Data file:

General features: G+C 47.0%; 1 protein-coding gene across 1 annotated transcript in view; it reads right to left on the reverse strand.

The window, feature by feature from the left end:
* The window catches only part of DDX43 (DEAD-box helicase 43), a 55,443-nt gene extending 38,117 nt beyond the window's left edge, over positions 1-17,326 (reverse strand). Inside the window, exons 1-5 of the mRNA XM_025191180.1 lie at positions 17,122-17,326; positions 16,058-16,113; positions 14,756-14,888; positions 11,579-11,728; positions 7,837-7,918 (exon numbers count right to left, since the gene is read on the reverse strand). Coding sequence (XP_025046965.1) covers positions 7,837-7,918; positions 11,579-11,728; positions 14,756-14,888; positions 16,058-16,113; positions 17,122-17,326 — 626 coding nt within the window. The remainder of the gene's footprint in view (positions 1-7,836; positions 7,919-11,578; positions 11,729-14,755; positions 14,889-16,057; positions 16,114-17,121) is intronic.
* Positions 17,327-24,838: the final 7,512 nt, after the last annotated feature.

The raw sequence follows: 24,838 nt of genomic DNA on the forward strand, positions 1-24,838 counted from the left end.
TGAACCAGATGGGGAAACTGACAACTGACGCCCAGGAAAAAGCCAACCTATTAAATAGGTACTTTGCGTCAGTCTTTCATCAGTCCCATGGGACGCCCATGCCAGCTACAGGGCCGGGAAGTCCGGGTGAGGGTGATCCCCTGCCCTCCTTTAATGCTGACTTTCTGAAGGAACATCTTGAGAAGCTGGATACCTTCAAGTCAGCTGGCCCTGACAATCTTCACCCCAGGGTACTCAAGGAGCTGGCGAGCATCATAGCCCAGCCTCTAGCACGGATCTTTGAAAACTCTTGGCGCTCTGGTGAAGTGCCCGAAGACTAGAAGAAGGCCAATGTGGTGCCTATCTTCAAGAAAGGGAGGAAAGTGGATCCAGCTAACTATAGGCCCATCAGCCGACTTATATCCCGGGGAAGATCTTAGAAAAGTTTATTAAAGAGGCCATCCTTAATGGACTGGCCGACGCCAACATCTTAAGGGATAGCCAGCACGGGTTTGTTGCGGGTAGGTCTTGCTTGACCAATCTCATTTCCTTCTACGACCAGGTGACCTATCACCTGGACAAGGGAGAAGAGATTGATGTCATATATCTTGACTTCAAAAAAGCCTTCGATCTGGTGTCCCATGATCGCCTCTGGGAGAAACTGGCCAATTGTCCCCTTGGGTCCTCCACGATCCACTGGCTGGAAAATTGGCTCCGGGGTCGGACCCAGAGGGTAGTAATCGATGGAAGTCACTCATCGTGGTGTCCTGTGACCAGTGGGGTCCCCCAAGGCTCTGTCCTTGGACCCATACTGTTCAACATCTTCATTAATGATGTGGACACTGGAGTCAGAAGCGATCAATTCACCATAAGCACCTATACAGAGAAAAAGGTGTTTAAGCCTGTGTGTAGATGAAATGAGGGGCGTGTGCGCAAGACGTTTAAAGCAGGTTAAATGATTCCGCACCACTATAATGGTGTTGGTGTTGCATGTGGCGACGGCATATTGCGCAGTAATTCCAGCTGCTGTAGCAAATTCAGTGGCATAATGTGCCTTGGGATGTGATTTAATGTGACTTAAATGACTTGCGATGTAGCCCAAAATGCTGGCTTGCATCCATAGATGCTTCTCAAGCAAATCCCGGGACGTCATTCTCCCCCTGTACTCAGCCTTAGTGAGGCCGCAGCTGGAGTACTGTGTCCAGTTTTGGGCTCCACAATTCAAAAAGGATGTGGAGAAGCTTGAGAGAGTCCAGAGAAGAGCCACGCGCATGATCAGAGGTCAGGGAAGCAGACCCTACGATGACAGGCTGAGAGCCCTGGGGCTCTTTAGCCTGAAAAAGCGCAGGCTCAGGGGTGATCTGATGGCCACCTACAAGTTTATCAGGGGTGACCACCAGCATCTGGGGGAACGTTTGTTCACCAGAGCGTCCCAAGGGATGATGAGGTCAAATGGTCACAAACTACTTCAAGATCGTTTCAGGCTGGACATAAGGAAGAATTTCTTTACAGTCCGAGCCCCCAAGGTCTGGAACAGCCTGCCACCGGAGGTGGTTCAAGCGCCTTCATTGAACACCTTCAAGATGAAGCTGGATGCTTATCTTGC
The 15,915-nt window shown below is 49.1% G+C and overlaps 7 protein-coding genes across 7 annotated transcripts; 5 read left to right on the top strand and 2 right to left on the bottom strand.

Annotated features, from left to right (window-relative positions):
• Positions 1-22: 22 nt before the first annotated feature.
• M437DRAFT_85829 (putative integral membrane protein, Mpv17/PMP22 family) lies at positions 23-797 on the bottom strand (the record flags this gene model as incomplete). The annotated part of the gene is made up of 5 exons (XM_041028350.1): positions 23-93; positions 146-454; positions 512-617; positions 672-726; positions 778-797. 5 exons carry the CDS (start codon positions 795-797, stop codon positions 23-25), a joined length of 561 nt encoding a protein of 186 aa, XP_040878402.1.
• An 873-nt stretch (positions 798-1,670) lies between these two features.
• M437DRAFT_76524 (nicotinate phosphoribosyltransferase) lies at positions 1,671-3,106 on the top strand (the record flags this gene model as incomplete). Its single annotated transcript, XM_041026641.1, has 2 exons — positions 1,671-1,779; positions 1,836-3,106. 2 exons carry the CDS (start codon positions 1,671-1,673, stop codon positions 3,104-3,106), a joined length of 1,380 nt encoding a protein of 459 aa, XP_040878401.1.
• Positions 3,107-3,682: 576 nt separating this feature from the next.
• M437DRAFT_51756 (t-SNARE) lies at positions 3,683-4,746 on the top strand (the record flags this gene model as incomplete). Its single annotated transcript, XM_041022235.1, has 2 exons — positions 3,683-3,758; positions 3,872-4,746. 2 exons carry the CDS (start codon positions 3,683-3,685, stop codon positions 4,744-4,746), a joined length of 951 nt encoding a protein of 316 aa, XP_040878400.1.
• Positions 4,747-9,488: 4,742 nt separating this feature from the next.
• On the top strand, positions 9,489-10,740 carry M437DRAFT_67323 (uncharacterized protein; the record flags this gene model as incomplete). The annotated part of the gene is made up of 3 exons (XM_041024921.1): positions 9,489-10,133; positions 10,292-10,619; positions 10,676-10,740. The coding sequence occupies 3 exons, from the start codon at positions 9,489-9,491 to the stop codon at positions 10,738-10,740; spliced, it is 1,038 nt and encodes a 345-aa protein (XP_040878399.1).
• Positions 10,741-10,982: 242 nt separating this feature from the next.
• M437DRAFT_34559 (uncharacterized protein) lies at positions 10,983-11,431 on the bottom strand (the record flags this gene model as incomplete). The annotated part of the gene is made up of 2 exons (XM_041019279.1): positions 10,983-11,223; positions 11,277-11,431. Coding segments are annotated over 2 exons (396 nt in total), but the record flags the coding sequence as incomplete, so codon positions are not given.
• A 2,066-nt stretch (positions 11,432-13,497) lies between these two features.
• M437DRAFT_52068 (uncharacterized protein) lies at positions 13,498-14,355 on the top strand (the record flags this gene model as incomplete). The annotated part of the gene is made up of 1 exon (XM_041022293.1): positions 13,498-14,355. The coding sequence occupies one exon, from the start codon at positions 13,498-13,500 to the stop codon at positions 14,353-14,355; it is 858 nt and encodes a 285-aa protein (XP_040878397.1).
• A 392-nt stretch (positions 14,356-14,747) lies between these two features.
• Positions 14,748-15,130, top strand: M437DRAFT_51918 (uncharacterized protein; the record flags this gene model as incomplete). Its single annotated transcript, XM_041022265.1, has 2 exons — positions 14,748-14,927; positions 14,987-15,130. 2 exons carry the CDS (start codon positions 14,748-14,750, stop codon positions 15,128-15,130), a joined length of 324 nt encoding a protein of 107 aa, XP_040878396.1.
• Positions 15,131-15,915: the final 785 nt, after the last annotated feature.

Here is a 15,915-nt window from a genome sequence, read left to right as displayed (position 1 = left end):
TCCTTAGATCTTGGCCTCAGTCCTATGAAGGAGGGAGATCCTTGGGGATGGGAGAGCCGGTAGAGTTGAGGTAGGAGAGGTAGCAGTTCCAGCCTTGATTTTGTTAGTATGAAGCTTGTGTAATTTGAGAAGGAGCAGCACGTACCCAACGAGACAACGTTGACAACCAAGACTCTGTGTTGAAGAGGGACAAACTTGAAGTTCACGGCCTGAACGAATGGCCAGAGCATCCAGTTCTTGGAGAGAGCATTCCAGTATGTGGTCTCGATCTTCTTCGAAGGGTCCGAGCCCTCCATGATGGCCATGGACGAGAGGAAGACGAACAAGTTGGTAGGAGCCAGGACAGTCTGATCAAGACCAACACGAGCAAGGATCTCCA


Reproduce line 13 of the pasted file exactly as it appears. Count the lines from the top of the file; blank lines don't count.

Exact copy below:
• Positions 3,107-3,682: 576 nt separating this feature from the next.